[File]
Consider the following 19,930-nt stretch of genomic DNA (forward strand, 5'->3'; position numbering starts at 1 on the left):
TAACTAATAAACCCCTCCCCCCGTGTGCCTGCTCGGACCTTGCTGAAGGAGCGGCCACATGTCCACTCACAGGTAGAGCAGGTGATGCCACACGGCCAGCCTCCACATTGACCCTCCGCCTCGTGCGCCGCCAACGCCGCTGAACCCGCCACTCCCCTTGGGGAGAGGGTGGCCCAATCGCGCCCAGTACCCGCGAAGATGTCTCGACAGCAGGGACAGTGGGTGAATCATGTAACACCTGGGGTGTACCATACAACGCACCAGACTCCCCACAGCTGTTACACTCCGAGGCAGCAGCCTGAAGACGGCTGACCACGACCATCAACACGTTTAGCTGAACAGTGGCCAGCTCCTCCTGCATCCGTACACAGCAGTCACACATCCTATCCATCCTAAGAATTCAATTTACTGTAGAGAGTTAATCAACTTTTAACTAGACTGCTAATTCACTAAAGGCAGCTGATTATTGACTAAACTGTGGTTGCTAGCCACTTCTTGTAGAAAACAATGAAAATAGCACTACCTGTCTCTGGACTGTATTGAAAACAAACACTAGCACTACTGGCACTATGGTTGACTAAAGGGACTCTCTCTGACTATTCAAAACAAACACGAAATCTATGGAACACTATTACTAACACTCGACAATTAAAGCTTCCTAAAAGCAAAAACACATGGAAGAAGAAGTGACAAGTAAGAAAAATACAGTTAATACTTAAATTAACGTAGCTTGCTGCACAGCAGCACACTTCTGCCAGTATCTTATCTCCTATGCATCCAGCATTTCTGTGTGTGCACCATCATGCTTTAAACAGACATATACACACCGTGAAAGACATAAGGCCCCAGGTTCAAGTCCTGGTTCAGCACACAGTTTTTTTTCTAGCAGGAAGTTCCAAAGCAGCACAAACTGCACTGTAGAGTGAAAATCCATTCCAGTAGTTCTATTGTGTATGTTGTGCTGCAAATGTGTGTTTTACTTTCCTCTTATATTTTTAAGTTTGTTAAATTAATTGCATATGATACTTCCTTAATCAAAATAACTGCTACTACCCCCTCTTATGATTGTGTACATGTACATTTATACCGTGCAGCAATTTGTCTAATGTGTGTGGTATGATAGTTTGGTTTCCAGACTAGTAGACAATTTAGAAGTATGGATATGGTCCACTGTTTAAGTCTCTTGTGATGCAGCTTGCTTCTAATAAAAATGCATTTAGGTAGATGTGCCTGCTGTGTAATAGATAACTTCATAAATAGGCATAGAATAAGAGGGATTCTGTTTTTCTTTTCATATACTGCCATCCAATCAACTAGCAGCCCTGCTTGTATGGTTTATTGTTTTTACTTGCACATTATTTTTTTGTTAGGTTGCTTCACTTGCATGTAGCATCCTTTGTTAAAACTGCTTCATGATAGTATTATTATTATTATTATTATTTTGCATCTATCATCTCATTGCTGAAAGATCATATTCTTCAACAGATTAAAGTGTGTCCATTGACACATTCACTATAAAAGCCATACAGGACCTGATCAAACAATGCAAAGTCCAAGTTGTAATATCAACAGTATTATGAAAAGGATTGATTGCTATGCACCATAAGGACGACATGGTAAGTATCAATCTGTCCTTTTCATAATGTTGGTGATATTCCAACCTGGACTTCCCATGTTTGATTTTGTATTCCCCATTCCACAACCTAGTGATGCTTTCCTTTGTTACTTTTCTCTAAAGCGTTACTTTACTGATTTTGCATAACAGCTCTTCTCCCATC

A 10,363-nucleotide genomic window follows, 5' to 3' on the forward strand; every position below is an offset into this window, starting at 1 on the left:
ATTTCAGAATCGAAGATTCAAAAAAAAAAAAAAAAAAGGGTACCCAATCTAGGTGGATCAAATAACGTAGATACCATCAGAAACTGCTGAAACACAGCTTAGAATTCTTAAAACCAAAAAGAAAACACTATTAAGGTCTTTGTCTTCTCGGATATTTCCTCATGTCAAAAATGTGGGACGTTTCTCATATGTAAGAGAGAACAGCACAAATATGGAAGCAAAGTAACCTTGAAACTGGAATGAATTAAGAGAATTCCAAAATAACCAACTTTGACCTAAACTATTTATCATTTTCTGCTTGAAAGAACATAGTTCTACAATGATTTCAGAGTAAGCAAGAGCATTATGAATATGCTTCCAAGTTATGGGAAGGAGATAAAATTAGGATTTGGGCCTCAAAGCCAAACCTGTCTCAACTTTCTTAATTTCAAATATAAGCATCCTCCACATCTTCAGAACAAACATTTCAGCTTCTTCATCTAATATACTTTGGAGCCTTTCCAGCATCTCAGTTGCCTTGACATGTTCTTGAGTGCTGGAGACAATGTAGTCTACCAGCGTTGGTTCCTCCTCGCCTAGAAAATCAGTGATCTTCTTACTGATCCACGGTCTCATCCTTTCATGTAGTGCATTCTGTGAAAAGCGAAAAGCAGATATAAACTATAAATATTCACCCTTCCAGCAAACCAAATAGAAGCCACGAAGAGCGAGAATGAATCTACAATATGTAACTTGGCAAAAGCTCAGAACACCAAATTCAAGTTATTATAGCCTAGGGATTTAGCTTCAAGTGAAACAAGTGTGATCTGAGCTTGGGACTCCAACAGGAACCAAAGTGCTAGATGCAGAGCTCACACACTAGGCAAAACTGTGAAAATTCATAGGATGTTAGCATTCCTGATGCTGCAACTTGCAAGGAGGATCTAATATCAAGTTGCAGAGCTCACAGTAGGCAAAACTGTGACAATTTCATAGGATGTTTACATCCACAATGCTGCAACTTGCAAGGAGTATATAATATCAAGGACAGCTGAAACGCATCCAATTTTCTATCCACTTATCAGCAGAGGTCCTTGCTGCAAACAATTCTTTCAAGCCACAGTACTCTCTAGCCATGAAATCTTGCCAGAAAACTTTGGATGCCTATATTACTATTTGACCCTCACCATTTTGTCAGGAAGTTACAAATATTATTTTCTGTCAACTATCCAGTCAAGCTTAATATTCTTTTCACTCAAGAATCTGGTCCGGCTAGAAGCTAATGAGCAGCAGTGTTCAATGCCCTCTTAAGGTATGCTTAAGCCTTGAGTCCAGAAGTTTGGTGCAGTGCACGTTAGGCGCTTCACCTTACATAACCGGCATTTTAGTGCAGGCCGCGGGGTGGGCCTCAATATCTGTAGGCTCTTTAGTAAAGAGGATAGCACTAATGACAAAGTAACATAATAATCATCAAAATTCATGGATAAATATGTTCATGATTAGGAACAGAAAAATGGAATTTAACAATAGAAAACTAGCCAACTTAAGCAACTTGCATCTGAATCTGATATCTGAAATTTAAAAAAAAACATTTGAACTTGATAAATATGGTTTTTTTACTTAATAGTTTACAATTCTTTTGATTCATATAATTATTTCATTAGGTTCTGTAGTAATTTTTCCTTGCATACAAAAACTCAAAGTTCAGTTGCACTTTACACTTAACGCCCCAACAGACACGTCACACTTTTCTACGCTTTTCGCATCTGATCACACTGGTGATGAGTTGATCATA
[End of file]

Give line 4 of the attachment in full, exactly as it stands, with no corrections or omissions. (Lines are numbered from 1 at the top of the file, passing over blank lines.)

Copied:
ATTTCAGAATCGAAGATTCAAAAAAAAAAAAAAAAAAGGGTACCCAATCTAGGTGGATCAAATAACGTAGATACCATCAGAAACTGCTGAAACACAGCTTAGAATTCTTAAAACCAAAAAGAAAACACTATTAAGGTCTTTGTCTTCTCGGATATTTCCTCATGTCAAAAATGTGGGACGTTTCTCATATGTAAGAGAGAACAGCACAAATATGGAAGCAAAGTAACCTTGAAACTGGAATGAATTAAGAGAATTCCAAAATAACCAACTTTGACCTAAACTATTTATCATTTTCTGCTTGAAAGAACATAGTTCTACAATGATTTCAGAGTAAGCAAGAGCATTATGAATATGCTTCCAAGTTATGGGAAGGAGATAAAATTAGGATTTGGGCCTCAAAGCCAAACCTGTCTCAACTTTCTTAATTTCAAATATAAGCATCCTCCACATCTTCAGAACAAACATTTCAGCTTCTTCATCTAATATACTTTGGAGCCTTTCCAGCATCTCAGTTGCCTTGACATGTTCTTGAGTGCTGGAGACAATGTAGTCTACCAGCGTTGGTTCCTCCTCGCCTAGAAAATCAGTGATCTTCTTACTGATCCACGGTCTCATCCTTTCATGTAGTGCATTCTGTGAAAAGCGAAAAGCAGATATAAACTATAAATATTCACCCTTCCAGCAAACCAAATAGAAGCCACGAAGAGCGAGAATGAATCTACAATATGTAACTTGGCAAAAGCTCAGAACACCAAATTCAAGTTATTATAGCCTAGGGATTTAGCTTCAAGTGAAACAAGTGTGATCTGAGCTTGGGACTCCAACAGGAACCAAAGTGCTAGATGCAGAGCTCACACACTAGGCAAAACTGTGAAAATTCATAGGATGTTAGCATTCCTGATGCTGCAACTTGCAAGGAGGATCTAATATCAAGTTGCAGAGCTCACAGTAGGCAAAACTGTGACAATTTCATAGGATGTTTACATCCACAATGCTGCAACTTGCAAGGAGTATATAATATCAAGGACAGCTGAAACGCATCCAATTTTCTATCCACTTATCAGCAGAGGTCCTTGCTGCAAACAATTCTTTCAAGCCACAGTACTCTCTAGCCATGAAATCTTGCCAGAAAACTTTGGATGCCTATATTACTATTTGACCCTCACCATTTTGTCAGGAAGTTACAAATATTATTTTCTGTCAACTATCCAGTCAAGCTTAATATTCTTTTCACTCAAGAATCTGGTCCGGCTAGAAGCTAATGAGCAGCAGTGTTCAATGCCCTCTTAAGGTATGCTTAAGCCTTGAGTCCAGAAGTTTGGTGCAGTGCACGTTAGGCGCTTCACCTTACATAACCGGCATTTTAGTGCAGGCCGCGGGGTGGGCCTCAATATCTGTAGGCTCTTTAGTAAAGAGGATAGCACTAATGACAAAGTAACATAATAATCATCAAAATTCATGGATAAATATGTTCATGATTAGGAACAGAAAAATGGAATTTAACAATAGAAAACTAGCCAACTTAAGCAACTTGCATCTGAATCTGATATCTGAAATTTAAAAAAAAACATTTGAACTTGATAAATATGGTTTTTTTACTTAATAGTTTACAATTCTTTTGATTCATATAATTATTTCATTAGGTTCTGTAGTAATTTTTCCTTGCATACAAAAACTCAAAGTTCAGTTGCACTTTACACTTAACGCCCCAACAGACACGTCACACTTTTCTACGCTTTTCGCATCTGATCACACTGGTGATGAGTTGATCATA